Amidst serious concerns as to whether government agencies appropriately handled the aftermath of a firestorm in West Maui, Hawaii, that killed 106 people with a death toll expected to rise, one thing is certain – local Hawaii, and mainland U.S. churches and ministries, have already activated relief efforts.
Samaritan’s Purse, which is a nondenominational evangelical Christian organization “providing spiritual and physical aid to hurting people around the world,” landed a DC-8 cargo jet with a volunteer team and 17 tons of relief supplies from Greensboro, North Carolina, to Maui on Tuesday, Aug. 15.
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Less than a week after the devastation, Harvest Kumulani Chapel, about 10 miles from the town of Lahaina, asked those in attendance at its two Sunday services, whether anyone needed housing or other assistance. Members of the church were not only ready to help fulfill the requests but stayed after both services to pray for those needing help. This is the same church that recently celebrated 2,000 baptisms since forming seven years ago.
Harvest Kumulani Chapel is a part of evangelist Greg Laurie’s Harvest Churches in Southern California. Joshua Morris, who is executive director of strategy and advancement at Harvest, told the Washington Times that sharing the Gospel and prayer is essential during this time on Maui.
“Coming into the weekend, we didn’t have power. There was still no telecommunications so there was no way to get the word out,” Mr. Morris said. “Thankfully, we were able to talk to some of our teams that were on the ground. We told them that one of the most important things that we can do right now is get the word out, going from house to house and letting people know that the church is still open.”
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In an email to the Washington Times, Mr. Laurie shared that many of Harvest Kumulani’s congregants and staff have been deeply affected by the fires, with some losing their homes and many with their jobs hanging in the balance.
“There are very real needs right now, like basic supplies, housing, and employment,” he stated. “We are so grateful for the humanitarian organizations like Samaritan’s Purse that have come to support those needs. We believe, however, that our mission is to address the spiritual needs of the people of West Maui. The Church, and more specifically, our church at Harvest Kumulani Chapel has the mission to go and preach the Gospel like never before. Many people are asking spiritual questions. They are looking for hope and we want to be where the people are, there to help point them to Jesus, the one who is able to comfort them in this time of need.”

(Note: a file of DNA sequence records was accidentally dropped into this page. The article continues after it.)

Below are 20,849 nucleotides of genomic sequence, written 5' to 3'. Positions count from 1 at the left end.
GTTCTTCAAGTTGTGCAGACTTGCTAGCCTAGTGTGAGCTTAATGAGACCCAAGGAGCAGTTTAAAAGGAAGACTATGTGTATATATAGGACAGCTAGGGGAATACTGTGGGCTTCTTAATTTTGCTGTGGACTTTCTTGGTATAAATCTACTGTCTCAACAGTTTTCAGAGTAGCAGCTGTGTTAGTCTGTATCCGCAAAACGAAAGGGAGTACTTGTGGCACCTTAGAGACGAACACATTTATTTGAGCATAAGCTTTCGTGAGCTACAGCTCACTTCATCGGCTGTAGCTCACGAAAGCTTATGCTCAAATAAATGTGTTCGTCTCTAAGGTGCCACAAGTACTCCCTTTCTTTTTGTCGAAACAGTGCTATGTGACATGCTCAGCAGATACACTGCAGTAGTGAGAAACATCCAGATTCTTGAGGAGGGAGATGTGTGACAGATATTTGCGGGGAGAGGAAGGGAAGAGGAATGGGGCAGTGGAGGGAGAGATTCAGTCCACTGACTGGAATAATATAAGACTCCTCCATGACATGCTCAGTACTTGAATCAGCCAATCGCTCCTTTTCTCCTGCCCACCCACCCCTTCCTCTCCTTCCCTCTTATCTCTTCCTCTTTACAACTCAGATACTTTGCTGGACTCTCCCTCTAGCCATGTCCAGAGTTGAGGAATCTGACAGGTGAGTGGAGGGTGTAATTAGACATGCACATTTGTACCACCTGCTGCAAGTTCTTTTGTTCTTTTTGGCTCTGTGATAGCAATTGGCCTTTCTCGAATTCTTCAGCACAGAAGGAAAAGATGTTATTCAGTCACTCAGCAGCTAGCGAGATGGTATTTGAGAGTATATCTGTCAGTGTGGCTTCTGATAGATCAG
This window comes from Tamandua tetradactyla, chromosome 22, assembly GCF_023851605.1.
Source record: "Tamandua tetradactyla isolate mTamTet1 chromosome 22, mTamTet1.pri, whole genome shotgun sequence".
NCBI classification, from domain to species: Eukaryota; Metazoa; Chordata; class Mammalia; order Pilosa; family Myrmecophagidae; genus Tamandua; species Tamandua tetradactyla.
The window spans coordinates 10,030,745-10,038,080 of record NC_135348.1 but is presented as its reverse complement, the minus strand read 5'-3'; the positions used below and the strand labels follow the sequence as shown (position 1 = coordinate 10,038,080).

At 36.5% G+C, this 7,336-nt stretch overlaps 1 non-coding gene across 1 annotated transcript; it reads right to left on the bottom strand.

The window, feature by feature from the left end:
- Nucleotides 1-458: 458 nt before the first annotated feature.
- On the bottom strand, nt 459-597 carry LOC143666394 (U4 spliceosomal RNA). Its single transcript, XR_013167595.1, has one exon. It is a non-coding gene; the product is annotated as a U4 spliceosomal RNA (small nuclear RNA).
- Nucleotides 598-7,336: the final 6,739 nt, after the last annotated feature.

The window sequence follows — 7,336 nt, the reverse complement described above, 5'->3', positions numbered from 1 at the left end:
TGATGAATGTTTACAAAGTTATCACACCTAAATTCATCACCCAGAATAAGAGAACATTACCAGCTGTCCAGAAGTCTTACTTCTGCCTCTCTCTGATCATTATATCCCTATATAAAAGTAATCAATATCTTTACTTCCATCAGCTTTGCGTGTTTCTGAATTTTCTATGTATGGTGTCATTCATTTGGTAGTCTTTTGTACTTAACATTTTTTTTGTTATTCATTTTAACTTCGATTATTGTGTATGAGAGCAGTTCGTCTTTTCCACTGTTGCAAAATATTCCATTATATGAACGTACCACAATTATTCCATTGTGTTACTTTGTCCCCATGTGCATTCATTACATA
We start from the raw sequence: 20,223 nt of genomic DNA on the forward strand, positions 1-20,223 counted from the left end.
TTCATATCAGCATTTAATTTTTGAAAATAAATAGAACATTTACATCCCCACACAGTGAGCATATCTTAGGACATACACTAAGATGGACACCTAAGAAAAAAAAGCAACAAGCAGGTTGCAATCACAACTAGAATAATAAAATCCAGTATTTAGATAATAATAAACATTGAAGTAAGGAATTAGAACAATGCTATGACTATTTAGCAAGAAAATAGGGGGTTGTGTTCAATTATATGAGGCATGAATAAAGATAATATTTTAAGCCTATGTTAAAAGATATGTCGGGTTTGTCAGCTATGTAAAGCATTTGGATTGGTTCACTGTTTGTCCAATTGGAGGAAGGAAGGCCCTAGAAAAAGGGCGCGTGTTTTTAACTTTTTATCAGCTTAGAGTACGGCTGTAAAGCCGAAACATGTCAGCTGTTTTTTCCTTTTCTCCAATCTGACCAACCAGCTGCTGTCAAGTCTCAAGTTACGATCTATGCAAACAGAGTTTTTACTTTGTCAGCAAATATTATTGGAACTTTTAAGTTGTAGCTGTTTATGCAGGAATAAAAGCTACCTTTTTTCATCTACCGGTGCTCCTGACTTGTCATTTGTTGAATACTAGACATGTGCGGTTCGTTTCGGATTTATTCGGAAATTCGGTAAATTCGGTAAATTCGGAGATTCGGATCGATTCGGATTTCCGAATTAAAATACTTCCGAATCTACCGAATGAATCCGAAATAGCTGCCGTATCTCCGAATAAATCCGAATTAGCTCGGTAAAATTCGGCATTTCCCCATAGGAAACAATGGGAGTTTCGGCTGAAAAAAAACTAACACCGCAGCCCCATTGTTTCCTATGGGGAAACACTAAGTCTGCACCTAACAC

Mr. Laurie states that he believes the death toll will rise dramatically.
“Our church is mobilizing like never before. We are planning outreaches, prayer booths, worship services, and most importantly, a regular gathering every Sunday morning for people to come together and listen to a message of hope,” he said. “As Christians, we acknowledge that bad things happen in this world. The fires on Maui last week were just that; bad things. But, as Christians, we look to God in the middle of our pain, because He can heal wounds, mend broken hearts, and comfort us when all else fails. And through Jesus, and the sacrifice He made on the cross, we have access to that loving God. That is the message we are proclaiming on West Maui.”
In his email, he adds, “If you or anyone would like to stand beside us as we minister to the Maui community, you can go to [visit Harvest Maui Relief Fund] for more info.”
Although Pastor Mike Kai’s congregation at Inspire Church is in Oahu, many of his members are ready to take the 40-minute flight to the island to help in any way needed. They are only waiting for an approval from any one of the six Maui churches their church is supporting during this time.
The Hawaii-born pastor told the Washington Times he believes the people of Hawaii are “the most unique people in the United States of America…. Separated by bodies of water between eight different islands. And when anybody in our community hurts, that’s how we are. It’s called ‘malama.’ That means help. That means care and protection. A lot of the nature of God is in the Hawaiian language… The people are super resilient, but they’re also hospitable and loving, and that’s why they’re going to be okay.”
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